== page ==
Boris Diaw — Diaw is 35 and has carried excess weight for years, which perhaps has affected his effectiveness. But he is still a crafty player who would be a good addition to a team with title aspirations. Diaw’s numbers dipped in Utah because he attempted fewer shots, and he was ghastly from the 3-point line last season (24.7 percent). But it’s hard to believe he’s done.
Martell Webster, who last played in the NBA in 2015 for the Wizards, is attempting a comeback. Webster has had multiple back surgeries, and hip surgery led to him being waived by Washington. If healthy, Webster could be a long-range shooter and veteran presence off the bench. Webster, drafted sixth overall by the Trail Blazers in 2005, is a 38.2 percent 3-point shooter in his career . . . The Trail Blazers waived Andrew Nicholson, who in July was acquired from the Nets for Allen Crabbe. Nicholson, a former first-round pick of the Magic, has become an afterthought since signing a four-year deal with the Wizards in last summer’s salary boom. He was traded to the Nets in February when Washington acquired Bojan Bodganovic for its playoff run. The Blazers had little interest in keeping Nicholson, but they wanted to dump Crabbe’s contract. Nicholson was considered a potential cornerstone in Orlando but fell out of favor with former coach Scott Skiles . . . The Celtics have one roster spot remaining, and former lottery pick Thomas Robinson worked out for the club last week. Robinson, 26, has turned himself into an energy player and defender, submitting a productive season last year with the Lakers. The primary issue for Robinson is he is offensively challenged in a league that emphasizes perimeter-shooting big men. Robinson could be the type of rebounder and defensive presence the Celtics need. Boston’s only legitimate center is ex-Piston Aron Baynes. Al Horford, who for years has expressed reluctance to play center, is likely to start at the position next season. Boston was one of the worst rebounding teams in the NBA last season and that’s almost certain to carry into the 2017-18 season. Robinson, who averaged 4.6 rebounds in just 11.7 minutes per game last season for Los Angeles, could be the answer. The Celtics may offer Robinson an invitation before training camp. They want to be patient in filling that final roster spot.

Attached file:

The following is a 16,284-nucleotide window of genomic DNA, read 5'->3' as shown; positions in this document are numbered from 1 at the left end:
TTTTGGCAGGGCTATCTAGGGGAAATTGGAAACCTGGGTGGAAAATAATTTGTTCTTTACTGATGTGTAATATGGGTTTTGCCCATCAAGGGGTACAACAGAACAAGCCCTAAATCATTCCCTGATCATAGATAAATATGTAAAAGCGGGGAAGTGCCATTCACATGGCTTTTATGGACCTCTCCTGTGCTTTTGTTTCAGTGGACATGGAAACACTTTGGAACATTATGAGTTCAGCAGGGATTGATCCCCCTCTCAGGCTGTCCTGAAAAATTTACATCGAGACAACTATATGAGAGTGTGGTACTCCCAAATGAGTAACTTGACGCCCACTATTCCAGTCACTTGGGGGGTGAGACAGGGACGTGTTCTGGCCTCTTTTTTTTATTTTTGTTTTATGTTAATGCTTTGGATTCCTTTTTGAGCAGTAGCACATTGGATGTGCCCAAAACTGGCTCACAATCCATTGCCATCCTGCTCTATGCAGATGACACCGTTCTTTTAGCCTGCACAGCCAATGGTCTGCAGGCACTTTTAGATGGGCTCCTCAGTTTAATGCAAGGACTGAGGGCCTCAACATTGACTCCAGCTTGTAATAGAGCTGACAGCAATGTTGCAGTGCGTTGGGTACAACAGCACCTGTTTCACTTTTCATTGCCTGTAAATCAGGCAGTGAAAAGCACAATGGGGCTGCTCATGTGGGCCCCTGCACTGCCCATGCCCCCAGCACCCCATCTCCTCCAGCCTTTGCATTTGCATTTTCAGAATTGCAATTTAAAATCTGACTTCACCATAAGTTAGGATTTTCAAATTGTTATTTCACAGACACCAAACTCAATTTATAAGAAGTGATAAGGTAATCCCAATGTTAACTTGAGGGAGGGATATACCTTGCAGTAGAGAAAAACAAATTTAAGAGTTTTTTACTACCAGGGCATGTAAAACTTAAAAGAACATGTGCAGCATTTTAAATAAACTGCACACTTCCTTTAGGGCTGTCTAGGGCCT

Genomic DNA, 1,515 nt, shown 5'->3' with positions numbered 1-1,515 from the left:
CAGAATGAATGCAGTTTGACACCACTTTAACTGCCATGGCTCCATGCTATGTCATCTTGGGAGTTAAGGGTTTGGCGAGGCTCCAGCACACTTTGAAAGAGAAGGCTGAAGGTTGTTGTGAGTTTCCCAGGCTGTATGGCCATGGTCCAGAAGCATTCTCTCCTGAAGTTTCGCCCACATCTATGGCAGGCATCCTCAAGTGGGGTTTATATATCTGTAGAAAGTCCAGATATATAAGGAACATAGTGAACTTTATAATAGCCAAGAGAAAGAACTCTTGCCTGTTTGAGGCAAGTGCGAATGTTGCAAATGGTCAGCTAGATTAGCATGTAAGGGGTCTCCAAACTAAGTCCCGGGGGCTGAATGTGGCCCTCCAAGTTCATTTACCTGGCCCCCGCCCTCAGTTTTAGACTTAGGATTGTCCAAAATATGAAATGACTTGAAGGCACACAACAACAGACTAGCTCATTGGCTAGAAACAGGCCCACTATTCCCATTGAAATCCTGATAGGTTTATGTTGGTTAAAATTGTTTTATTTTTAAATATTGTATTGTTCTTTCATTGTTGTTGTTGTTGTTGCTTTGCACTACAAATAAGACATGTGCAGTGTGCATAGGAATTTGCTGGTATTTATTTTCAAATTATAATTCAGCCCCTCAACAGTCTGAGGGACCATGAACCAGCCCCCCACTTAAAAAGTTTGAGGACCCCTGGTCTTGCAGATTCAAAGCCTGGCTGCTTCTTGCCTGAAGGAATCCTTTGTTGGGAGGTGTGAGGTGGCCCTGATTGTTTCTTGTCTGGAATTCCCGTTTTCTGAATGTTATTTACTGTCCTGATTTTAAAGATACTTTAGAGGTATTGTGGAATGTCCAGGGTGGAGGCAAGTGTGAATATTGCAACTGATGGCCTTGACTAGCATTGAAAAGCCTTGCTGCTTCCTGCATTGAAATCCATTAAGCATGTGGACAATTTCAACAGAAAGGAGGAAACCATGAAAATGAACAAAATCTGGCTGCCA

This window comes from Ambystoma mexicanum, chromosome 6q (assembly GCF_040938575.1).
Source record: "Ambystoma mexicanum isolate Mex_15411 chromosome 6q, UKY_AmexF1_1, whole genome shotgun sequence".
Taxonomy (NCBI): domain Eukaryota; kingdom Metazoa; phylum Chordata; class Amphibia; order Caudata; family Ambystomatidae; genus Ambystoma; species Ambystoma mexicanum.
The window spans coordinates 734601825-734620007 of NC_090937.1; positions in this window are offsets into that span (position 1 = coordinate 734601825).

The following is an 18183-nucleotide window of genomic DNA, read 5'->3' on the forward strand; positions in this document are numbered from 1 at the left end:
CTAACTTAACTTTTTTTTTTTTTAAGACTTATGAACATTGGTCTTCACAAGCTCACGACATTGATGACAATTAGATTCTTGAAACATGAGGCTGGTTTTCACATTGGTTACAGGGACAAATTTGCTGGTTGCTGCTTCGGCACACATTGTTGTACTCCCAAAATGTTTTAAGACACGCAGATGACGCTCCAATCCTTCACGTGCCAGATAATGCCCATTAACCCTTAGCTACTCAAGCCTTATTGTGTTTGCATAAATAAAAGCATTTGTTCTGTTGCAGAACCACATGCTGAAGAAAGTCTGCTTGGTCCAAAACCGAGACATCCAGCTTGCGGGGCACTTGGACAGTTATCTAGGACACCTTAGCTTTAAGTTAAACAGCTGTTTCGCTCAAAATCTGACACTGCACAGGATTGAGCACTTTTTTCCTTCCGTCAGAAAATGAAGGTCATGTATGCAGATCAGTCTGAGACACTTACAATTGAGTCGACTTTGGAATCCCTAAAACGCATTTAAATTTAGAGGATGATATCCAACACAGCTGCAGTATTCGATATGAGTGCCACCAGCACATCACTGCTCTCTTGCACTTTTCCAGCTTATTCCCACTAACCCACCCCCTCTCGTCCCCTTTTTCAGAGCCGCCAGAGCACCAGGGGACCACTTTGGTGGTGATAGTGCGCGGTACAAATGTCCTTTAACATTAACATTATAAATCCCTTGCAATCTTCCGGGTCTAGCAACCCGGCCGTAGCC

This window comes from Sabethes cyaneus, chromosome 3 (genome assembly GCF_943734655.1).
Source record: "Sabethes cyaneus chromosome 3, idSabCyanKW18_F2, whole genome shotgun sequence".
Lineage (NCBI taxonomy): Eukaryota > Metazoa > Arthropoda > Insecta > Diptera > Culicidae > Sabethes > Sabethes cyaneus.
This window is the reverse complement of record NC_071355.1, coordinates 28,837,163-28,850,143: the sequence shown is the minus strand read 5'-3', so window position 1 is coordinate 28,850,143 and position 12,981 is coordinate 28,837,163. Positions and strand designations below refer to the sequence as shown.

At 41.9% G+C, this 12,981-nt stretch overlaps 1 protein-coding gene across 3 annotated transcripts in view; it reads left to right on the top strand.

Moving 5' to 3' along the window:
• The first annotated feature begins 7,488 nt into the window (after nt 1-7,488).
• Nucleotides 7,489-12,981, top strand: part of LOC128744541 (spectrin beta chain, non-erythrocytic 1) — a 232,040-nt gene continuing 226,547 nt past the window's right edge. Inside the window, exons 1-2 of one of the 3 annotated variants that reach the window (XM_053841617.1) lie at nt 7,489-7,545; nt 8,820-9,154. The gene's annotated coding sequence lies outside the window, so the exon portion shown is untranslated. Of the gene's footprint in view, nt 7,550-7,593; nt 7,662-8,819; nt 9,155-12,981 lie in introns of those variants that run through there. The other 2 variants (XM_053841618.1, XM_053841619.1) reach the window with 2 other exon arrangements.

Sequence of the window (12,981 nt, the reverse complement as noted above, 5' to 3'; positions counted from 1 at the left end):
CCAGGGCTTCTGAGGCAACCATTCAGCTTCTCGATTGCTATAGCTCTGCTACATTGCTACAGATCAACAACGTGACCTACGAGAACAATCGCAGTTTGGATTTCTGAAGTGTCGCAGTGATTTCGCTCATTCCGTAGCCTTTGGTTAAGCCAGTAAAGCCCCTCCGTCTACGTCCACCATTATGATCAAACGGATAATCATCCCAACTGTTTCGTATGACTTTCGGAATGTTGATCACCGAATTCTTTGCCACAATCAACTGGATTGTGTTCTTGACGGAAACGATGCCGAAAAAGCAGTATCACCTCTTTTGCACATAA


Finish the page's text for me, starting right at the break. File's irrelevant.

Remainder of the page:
Gary Washburn can be reached at firstname.lastname@example.org. Follow him on Twitter at @GwashburnGlobe. Material from interviews, wire services, other beat writers, and league and team sources was used in this report.